Day 18, Meziadin Lake Provincial Park to Beaumont Provincial Park, British Columbia

Mileage 7493.7 km

On the morning of day 18, we awoke to a message from our son to call him. Now our son is never one to call unless it is important, so mom’s worrying was on high. There was no cell service at the park, but I had paid for a wifi connection the day before, so we had to use Facebook Messenger to try and contact our son. This was not an optimal connection, but enough to find out what had happened.

Before leaving for our trip, we had put together a number of bags of clothing that the son was supposed to drop off at the donation centre, in the meantime they were left on our front porch. Sometime during the night, a couple of teenage/young adult males had went through all the clothing, laying some of it on the railing. They tore down our Canadian Flag pole with the flag still attached, and took it with them when they left. One of them, dropped a cigarette on some newspaper flyers which had been thrown on our steps. This cigarette butt thus set the paper on fire, which set the steps on fire. How the entire house did not go up in flames, can only be attributed to the fact it had rained a lot and everything was pretty wet, either way, four out of our five porch steps were destroyed.

Now we have neighbours from hell, who are also not that smart. She and her husband had smelled smoke during the night, but decided we were having an illegal bonfire in our yard, and did not call the fire department, (weeks later when my husband and I returned home, I had quite the argument with her, as to why on earth she didn’t check where the smoke was coming from, especially since in the over fifteen years we have lived beside each other, we have never once had a bonfire in our yard! I was beyond upset, because the outcome could have been so much worse, if our house had gone up in flames with our son and his friend sleeping in the back upstairs bedrooms).

When our son woke up at 6:40 am to go to work, he immediately noticed the burnt porch steps. He phoned the police, who in turn called the fire department to assist in determining whether or not this was a case of arson. Sadly the culprits were never found.

It was around 9:30 am when we finally started travelling again. One thing we noticed in the interior of British Columbia was the lack of signage, so after driving for 2.5 kilometres, we were unsure if we were travelling south, so we turned around and went back a few kilometres, then turned around again, going back another few kilometres before we finally saw a sign – we had been driving the right way the first time. Oh what a morning we were having!

It was late in the day when we made it to Beaumont Provincial Park site #24. There was another Bear warning for the area, but he/she was more interested in the abundant supply of Saskatoon berries. Instead we could be concerned about the Western Thatch Ant, if you disturbed their nest which can be five to six feet wide or more, and as tall or taller than I (5’6”). The ant will bite you, if it feels threatened. Thankfully we somehow picked the only campsite that did not have a Western Thatch Ant nest, but did have plenty of Saskatoon berries! I filled as many Tupperware containers as I could of the berry which I found to be delicious.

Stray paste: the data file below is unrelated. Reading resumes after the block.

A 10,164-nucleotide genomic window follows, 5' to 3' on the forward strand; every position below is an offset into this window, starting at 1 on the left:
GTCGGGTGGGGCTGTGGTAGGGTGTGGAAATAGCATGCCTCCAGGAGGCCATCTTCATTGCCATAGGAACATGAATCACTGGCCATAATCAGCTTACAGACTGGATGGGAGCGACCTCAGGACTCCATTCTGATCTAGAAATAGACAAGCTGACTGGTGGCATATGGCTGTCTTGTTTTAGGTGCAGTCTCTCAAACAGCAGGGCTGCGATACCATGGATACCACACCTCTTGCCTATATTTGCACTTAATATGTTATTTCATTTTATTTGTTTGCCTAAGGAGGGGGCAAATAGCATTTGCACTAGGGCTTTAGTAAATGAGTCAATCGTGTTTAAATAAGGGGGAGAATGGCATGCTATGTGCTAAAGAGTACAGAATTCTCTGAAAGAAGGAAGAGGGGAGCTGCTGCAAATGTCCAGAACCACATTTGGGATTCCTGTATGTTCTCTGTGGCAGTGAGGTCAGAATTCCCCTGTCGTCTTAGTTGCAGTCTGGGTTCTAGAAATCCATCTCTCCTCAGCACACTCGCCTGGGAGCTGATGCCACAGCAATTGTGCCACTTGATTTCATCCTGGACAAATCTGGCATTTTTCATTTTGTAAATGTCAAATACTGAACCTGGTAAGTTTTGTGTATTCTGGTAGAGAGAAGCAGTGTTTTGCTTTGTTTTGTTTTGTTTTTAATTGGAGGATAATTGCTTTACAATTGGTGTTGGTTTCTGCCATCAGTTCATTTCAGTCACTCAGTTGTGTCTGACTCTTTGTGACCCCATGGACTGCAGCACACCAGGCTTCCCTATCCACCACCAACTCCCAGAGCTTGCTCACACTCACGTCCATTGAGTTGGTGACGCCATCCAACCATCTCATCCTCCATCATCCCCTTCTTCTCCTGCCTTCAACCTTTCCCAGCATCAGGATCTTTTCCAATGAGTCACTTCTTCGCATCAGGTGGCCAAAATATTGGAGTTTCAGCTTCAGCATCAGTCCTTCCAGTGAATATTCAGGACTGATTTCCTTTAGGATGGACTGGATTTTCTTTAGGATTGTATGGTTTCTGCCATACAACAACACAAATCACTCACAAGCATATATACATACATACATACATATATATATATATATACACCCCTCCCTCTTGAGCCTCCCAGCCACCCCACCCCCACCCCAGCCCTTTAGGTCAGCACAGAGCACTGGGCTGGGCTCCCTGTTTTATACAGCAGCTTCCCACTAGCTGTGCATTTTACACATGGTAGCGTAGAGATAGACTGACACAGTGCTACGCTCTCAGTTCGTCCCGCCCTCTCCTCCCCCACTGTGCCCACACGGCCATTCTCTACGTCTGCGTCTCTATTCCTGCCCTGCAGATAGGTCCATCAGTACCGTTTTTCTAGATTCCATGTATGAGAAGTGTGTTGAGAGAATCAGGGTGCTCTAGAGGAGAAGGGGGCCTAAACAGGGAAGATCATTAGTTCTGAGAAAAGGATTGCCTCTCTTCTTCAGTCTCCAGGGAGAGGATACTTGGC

Beaumont Provincial Park campsite
Beaumont Provincial Park, campsite #24.
Western Thatch Ant nest
Western Thatch Ant nest.
Western Thatch Ant newsletter
Western Thatch Ant warning.
Western Thatch Ant nest
Western Thatch Ant nest.
The lake at Beaumont Provincial Park.
The lake at Beaumont Provincial Park.
Another view of the lake at Beaumont Provincial Park.
Another view of the lake at Beaumont Provincial Park.

Off to Boya Lake Provincial Park, British Columbia, Day 16

Mileage 6500 km. Having spent our first night in a hotel, after camping for fifteen days, neither Matt nor I slept well. At home we sleep on a waterbed, and when camping we are on an air mattress, which is similar, so sleeping on a actual mattress is quite different. We found the bed far to hard, with both of us tossing and turning, plus I think we missed the fresh air, and the nighttime sounds.

Sandy cliffs in the Yukon.
Sandy cliffs in the Yukon.

Travelling back down through the Yukon, we chose to stay on highway 1 towards Upper Liard, where we then took highway 37 south, back into British Columbia. Cell service was choppy, then non-existent in the interior. I had told our adult children we would be out of contact for a few days, to stop them from worrying. Middle child is the worry-wort of the three, and we enjoyed listening to the messages she would leave on our phones, always starting with “Parents are you still alive?”

We saw three more bears on this drive, evidence of previous forest fires, and repaving of the road. At times the road was not paved, but just stone, making for a somewhat bumpy ride in some areas. The scenery was beautiful. At times, it was just a road which had been plowed through the middle of a forest.

We arrived at Boya Lake Provincial Park around dinnertime, site #37 with a gorgeous view of the lake. We nestled our tent within the trees, finding it easier to sink the tent pegs in dirt rather force them into stone. Once are tarps and tent were assembled, we decided to go for a walk (with our Bear spray in hand seeing that it was noted, when we entered the park, that a bear was roaming the area).

Driving into the interior of British Columbia
Driving into the interior of British Columbia.
The interior of Northern British Columbia
Just a road through the forest of Northern British Columbia.
Our tent nestled in the trees.
Our tent nestled in the trees.
View of our campsite at Boya Lake Provincial Park.
View of our campsite at Boya Lake Provincial Park.
View of the lake from our campsite.
View of the lake from our campsite.
The toilet at Boya Lake Provincial Park.
The toilet at Boya Lake Provincial Park.
Boya Lake.